Not everyone is like me — some people are fueled and energized by large social events, and they would be delighted to attend a party every day this holiday season. But life is about choices, and balance is key.   

Regardless of what season it is, I recommend preparing meals at home the vast majority of time because when you’re eating at restaurants (or holiday parties) you really have no idea what you’re consuming in terms of chemicals, sugar, calories, or macros.   

Consistently eating at home can be more difficult over the holidays because social events abound and we are already busy, so planning will be especially important. Otherwise, I can almost guarantee that home cooking will slide down the priority list and takeout will creep in more and more. This can take a toll on your health because one meal out can easily be the # of calories eaten in an average entire day at home even if you’re not eating to the point of being stuffed.   

Don’t let that scare you though.  Social eating is an important part of life, especially around the holidays.  Additionally, your body actually wants to stay in balance at its current weight, and there’s actually quite a wide allowable calorie consumption range (different for everyone). Barring any medical complications, if you’re eating predominantly home-cooked whole-foods, ½ your plate is consistently veggies, and you’re paying attention to signs from your body, you should stay in that range even without tracking.  But if you go outside that range in either direction long enough, your weight will change.  I can guarantee you that.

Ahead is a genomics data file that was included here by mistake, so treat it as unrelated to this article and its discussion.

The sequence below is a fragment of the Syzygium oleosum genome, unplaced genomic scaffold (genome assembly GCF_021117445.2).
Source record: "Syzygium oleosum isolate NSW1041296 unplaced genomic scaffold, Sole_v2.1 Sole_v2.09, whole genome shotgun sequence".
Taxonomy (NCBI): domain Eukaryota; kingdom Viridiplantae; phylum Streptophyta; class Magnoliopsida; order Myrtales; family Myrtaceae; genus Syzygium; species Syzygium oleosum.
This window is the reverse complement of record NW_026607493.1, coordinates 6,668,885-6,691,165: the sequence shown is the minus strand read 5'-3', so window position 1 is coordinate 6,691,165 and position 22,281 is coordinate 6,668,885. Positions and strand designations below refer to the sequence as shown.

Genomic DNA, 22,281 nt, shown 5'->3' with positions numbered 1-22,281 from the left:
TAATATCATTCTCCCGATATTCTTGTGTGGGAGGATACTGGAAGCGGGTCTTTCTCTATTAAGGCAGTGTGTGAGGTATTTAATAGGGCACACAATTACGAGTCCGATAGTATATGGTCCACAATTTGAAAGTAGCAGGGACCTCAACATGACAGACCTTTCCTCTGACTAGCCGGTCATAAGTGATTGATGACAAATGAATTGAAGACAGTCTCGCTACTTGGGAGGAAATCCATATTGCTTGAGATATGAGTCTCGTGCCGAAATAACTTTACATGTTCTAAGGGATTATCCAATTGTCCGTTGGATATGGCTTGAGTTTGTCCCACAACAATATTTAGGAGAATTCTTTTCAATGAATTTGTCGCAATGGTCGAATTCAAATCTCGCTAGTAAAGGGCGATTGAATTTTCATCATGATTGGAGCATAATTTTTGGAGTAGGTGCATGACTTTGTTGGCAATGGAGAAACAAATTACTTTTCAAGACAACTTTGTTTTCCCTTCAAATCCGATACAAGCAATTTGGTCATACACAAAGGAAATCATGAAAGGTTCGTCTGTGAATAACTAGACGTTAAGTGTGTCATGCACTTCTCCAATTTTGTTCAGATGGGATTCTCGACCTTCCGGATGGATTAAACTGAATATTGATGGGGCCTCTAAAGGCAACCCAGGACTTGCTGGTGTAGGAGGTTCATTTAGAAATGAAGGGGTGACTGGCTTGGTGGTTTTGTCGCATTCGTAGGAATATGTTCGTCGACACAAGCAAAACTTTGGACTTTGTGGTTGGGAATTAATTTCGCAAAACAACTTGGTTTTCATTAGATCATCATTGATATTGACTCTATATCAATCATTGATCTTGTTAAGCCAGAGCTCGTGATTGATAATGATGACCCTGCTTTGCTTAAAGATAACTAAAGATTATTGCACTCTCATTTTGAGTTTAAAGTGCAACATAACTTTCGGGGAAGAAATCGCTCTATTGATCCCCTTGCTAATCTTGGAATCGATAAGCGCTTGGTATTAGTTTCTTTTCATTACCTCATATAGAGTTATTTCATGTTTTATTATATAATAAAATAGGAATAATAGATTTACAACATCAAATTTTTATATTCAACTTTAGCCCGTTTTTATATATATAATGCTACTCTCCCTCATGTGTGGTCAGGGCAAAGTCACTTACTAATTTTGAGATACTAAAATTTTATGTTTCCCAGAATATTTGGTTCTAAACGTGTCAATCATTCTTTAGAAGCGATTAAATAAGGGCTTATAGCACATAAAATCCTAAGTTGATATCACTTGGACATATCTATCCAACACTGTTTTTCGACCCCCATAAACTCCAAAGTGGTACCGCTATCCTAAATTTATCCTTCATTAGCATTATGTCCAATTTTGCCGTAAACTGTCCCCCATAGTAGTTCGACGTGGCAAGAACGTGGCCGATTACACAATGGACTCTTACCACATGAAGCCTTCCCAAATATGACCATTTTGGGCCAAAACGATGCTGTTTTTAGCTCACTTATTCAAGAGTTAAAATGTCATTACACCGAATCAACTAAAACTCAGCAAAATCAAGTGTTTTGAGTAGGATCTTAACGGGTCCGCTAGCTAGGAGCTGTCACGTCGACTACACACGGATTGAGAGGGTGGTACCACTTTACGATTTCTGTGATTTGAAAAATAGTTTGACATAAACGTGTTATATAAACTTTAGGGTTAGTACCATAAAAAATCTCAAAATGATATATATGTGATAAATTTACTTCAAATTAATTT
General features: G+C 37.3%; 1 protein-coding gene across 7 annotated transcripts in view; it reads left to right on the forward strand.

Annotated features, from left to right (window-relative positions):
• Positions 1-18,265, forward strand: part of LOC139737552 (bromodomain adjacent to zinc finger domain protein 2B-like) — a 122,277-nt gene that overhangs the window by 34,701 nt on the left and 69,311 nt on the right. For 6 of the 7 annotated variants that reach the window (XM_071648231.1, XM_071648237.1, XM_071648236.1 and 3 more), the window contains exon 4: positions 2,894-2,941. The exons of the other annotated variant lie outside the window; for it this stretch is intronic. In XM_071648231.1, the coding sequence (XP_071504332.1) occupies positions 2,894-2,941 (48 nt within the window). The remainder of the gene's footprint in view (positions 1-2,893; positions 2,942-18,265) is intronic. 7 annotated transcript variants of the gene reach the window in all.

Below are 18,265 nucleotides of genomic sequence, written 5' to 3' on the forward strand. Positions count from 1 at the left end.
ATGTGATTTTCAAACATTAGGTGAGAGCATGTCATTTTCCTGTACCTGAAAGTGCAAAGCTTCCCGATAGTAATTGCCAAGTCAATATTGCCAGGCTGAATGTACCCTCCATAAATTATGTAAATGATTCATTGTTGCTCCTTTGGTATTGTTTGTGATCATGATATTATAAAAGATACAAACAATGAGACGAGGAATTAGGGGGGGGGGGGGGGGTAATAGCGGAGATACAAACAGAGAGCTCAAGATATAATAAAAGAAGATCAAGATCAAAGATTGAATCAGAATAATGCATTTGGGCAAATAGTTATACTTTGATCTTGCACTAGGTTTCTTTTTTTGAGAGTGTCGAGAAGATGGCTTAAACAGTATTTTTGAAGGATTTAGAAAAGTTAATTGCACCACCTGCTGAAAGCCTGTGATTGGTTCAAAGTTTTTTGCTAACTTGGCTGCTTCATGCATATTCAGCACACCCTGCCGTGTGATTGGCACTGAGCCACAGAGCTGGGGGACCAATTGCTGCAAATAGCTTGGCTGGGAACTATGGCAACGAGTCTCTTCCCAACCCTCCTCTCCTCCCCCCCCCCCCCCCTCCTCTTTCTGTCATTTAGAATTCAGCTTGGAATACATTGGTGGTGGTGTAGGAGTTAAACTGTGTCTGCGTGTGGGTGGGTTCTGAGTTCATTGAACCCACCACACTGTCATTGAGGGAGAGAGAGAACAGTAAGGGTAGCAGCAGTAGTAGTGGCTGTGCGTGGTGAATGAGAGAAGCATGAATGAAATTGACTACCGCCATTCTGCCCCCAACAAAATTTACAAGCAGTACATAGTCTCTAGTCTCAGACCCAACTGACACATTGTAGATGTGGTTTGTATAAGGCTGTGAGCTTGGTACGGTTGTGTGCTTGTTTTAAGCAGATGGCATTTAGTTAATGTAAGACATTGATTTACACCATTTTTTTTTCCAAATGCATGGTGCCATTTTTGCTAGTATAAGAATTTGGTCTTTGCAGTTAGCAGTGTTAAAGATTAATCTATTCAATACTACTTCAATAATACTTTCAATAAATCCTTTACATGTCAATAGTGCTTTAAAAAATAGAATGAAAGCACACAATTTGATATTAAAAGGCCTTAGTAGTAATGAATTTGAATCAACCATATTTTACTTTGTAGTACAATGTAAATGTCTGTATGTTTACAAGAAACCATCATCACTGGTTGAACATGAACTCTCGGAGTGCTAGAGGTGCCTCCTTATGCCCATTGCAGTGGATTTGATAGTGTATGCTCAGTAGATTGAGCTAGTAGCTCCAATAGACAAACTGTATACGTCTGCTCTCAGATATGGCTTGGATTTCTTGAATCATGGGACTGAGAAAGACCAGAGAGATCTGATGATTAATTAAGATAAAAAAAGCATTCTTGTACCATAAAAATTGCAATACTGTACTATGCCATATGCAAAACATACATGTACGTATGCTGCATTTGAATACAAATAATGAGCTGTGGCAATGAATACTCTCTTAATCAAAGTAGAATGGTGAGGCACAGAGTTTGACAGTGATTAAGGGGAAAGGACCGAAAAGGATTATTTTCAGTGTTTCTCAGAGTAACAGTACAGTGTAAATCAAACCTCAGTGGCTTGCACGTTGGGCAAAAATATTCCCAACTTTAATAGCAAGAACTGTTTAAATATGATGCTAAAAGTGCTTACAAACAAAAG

The more meals you eat out, the more opportunity you have to throw your average ranges off, and you’ll have no idea how far you’ve thrown them off because you don’t know what is in the food. I do go out to eat, and I enjoy every bite, but not usually more than twice a week.


3. Choose wisely and ask for healthier swaps